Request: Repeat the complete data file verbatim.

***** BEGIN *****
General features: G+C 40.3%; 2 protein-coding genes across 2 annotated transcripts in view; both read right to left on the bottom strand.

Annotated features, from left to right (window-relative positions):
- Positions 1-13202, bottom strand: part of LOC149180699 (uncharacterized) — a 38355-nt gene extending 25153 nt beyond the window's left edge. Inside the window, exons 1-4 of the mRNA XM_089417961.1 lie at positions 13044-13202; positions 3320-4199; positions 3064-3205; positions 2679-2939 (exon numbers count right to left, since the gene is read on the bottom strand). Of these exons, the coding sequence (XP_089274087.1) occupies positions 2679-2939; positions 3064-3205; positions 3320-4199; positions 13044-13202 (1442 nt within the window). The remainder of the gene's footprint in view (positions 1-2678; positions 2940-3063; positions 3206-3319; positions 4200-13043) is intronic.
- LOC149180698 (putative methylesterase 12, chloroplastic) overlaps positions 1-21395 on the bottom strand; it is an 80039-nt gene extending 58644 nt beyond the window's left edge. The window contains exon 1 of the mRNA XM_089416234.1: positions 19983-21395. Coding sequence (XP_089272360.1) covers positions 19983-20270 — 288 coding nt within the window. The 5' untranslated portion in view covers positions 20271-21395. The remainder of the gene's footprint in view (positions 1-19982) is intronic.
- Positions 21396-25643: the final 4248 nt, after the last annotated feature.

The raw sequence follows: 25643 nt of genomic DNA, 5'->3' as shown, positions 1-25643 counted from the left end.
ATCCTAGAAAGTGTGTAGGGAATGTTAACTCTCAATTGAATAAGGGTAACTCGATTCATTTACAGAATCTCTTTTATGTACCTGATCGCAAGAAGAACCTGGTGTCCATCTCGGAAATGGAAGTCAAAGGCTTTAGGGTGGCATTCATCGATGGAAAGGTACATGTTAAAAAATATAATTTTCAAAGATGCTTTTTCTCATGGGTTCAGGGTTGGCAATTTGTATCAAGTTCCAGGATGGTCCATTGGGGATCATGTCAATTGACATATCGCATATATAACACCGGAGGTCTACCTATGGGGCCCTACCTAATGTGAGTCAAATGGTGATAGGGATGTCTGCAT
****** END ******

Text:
General features: G+C 40.3%; 2 protein-coding genes across 2 annotated transcripts in view; both read right to left on the bottom strand.

Annotated features, from left to right (window-relative positions):
- Positions 1-13202, bottom strand: part of LOC149180699 (uncharacterized) — a 38355-nt gene extending 25153 nt beyond the window's left edge. Inside the window, exons 1-4 of the mRNA XM_089417961.1 lie at positions 13044-13202; positions 3320-4199; positions 3064-3205; positions 2679-2939 (exon numbers count right to left, since the gene is read on the bottom strand). Of these exons, the coding sequence (XP_089274087.1) occupies positions 2679-2939; positions 3064-3205; positions 3320-4199; positions 13044-13202 (1442 nt within the window). The remainder of the gene's footprint in view (positions 1-2678; positions 2940-3063; positions 3206-3319; positions 4200-13043) is intronic.
- LOC149180698 (putative methylesterase 12, chloroplastic) overlaps positions 1-21395 on the bottom strand; it is an 80039-nt gene extending 58644 nt beyond the window's left edge. The window contains exon 1 of the mRNA XM_089416234.1: positions 19983-21395. Coding sequence (XP_089272360.1) covers positions 19983-20270 — 288 coding nt within the window. The 5' untranslated portion in view covers positions 20271-21395. The remainder of the gene's footprint in view (positions 1-19982) is intronic.
- Positions 21396-25643: the final 4248 nt, after the last annotated feature.

The raw sequence follows: 25643 nt of genomic DNA, 5'->3' as shown, positions 1-25643 counted from the left end.
ATCCTAGAAAGTGTGTAGGGAATGTTAACTCTCAATTGAATAAGGGTAACTCGATTCATTTACAGAATCTCTTTTATGTACCTGATCGCAAGAAGAACCTGGTGTCCATCTCGGAAATGGAAGTCAAAGGCTTTAGGGTGGCATTCATCGATGGAAAGGTACATGTTAAAAAATATAATTTTCAAAGATGCTTTTTCTCATGGGTTCAGGGTTGGCAATTTGTATCAAGTTCCAGGATGGTCCATTGGGGATCATGTCAATTGACATATCGCATATATAACACCGGAGGTCTACCTATGGGGCCCTACCTAATGTGAGTCAAATGGTGATAGGGATGTCTGCAT